continued good cooperation on export controls. That will be effective
pursuant to legislation. That will be effective 120 days after notice
goes to Congress, which will be in the next several days, I guess. And
then we will raise Tier 3 licensing and defense authorization act
notification level to 85,000 MTOPS. This is the performance level of
uncontrolled computers the DOD has determined can be easily networked
together by relatively unskilled individuals. That new level will be
effective 60 days after notice goes to Congress.
Q Did you say 60 days?
MR. PODESTA: Yes, 60 days. Again, Congress changed that
provision. It used to be six months. They shortened that time period
to 60 days during the last year. And finally, we will maintain the
virtual embargo on exports to terrorist countries.
Let me see, before I turn it over to Rudy, I just wanted to
mention one more thing, which is that it is our recommendation that we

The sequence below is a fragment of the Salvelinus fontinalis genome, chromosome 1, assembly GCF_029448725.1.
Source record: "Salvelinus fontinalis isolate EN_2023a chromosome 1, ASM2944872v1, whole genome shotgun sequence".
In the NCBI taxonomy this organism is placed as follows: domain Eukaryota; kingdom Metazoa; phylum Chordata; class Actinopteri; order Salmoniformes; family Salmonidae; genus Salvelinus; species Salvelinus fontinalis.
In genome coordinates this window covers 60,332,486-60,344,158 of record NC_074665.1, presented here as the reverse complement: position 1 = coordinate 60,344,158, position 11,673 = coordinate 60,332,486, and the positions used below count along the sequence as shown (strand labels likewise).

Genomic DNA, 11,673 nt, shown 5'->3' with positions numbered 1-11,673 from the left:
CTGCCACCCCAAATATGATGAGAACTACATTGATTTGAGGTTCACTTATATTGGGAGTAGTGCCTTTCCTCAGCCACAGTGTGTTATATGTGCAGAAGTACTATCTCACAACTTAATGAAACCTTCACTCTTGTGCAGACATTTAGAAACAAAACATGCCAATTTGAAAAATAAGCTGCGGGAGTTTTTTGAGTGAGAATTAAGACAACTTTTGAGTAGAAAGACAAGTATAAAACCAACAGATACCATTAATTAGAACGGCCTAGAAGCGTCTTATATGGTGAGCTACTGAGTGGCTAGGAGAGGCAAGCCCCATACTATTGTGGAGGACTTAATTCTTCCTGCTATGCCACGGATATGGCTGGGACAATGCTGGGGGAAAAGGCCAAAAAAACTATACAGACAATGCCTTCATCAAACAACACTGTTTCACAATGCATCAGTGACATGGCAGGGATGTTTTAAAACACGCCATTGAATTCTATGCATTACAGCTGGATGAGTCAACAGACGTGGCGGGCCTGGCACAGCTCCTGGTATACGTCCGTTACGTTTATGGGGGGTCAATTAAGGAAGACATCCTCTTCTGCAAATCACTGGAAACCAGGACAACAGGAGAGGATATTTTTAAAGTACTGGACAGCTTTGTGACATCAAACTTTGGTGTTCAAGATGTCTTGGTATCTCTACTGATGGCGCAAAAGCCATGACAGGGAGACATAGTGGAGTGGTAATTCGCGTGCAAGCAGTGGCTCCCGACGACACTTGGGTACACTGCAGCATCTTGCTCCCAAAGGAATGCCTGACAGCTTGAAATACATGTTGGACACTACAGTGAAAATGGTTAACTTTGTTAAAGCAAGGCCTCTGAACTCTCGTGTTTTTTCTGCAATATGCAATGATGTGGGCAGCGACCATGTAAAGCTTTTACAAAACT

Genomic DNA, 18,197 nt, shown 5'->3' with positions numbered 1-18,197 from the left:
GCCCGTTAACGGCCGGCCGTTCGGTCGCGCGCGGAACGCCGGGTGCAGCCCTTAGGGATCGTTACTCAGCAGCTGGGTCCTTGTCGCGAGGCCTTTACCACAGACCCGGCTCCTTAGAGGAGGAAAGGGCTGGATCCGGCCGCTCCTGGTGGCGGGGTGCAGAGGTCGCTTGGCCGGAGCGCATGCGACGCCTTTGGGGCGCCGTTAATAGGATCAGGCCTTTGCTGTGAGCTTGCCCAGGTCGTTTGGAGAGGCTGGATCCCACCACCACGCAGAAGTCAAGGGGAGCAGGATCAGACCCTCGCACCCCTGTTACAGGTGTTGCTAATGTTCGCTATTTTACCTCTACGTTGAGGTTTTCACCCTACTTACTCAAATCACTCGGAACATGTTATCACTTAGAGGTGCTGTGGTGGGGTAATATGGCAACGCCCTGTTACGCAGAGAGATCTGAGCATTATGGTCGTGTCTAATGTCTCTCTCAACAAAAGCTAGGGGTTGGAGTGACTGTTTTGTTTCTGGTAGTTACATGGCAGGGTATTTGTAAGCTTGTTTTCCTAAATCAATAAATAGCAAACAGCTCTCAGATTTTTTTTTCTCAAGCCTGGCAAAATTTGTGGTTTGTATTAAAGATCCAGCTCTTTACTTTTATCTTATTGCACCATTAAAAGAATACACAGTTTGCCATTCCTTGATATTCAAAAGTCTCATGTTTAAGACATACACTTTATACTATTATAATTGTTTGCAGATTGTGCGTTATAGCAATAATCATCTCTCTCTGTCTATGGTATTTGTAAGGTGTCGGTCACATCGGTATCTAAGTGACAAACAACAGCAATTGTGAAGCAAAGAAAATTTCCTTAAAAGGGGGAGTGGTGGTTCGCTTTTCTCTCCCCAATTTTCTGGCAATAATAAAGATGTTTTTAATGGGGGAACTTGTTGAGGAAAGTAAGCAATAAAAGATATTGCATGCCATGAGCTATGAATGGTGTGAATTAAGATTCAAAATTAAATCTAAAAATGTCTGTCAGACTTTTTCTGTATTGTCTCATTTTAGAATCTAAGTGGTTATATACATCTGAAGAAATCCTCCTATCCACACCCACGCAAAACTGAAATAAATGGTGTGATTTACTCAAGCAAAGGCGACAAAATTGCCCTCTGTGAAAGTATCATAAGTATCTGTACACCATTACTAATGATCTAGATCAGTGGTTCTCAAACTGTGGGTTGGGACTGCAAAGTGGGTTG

will be making to Congress that we repeal the 1998 Defense Authorization
Act provisions that require notification and licensing of certain
computer hardware exports and waiting periods for adjustments in control
levels, which eventually will permit the elimination of Tier 3 hardware
I think I want to turn it over to Rudy for his comments, and
maybe some comments on our ability to work towards strong controls on
critical software applications from a national security prospective.
DEPUTY SECRETARY DeLEON: This is Rudy DeLeon at the Department
of Defense. Let me just make some brief comments. High performance